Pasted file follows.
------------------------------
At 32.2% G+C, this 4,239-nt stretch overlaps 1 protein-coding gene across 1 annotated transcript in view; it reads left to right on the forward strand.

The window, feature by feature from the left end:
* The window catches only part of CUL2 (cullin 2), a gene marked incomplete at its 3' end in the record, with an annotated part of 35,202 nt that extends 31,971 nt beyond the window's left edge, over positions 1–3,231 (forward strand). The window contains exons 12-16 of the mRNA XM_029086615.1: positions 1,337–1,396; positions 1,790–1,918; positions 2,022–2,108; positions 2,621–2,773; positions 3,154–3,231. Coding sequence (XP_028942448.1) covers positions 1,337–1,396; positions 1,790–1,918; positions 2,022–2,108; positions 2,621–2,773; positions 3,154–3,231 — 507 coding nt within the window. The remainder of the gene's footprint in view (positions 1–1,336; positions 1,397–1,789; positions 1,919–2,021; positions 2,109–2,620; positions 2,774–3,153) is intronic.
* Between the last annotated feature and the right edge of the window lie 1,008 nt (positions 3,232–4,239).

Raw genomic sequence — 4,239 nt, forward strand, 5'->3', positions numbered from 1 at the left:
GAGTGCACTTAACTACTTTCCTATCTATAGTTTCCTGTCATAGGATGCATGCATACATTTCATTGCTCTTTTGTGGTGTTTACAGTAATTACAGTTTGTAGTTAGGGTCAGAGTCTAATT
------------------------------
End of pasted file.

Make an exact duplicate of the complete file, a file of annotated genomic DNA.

At 32.2% G+C, this 4,239-nt stretch overlaps 1 protein-coding gene across 1 annotated transcript in view; it reads left to right on the forward strand.

The window, feature by feature from the left end:
* The window catches only part of CUL2 (cullin 2), a gene marked incomplete at its 3' end in the record, with an annotated part of 35,202 nt that extends 31,971 nt beyond the window's left edge, over positions 1–3,231 (forward strand). The window contains exons 12-16 of the mRNA XM_029086615.1: positions 1,337–1,396; positions 1,790–1,918; positions 2,022–2,108; positions 2,621–2,773; positions 3,154–3,231. Coding sequence (XP_028942448.1) covers positions 1,337–1,396; positions 1,790–1,918; positions 2,022–2,108; positions 2,621–2,773; positions 3,154–3,231 — 507 coding nt within the window. The remainder of the gene's footprint in view (positions 1–1,336; positions 1,397–1,789; positions 1,919–2,021; positions 2,109–2,620; positions 2,774–3,153) is intronic.
* Between the last annotated feature and the right edge of the window lie 1,008 nt (positions 3,232–4,239).

Raw genomic sequence — 4,239 nt, forward strand, 5'->3', positions numbered from 1 at the left:
GAGTGCACTTAACTACTTTCCTATCTATAGTTTCCTGTCATAGGATGCATGCATACATTTCATTGCTCTTTTGTGGTGTTTACAGTAATTACAGTTTGTAGTTAGGGTCAGAGTCTAATT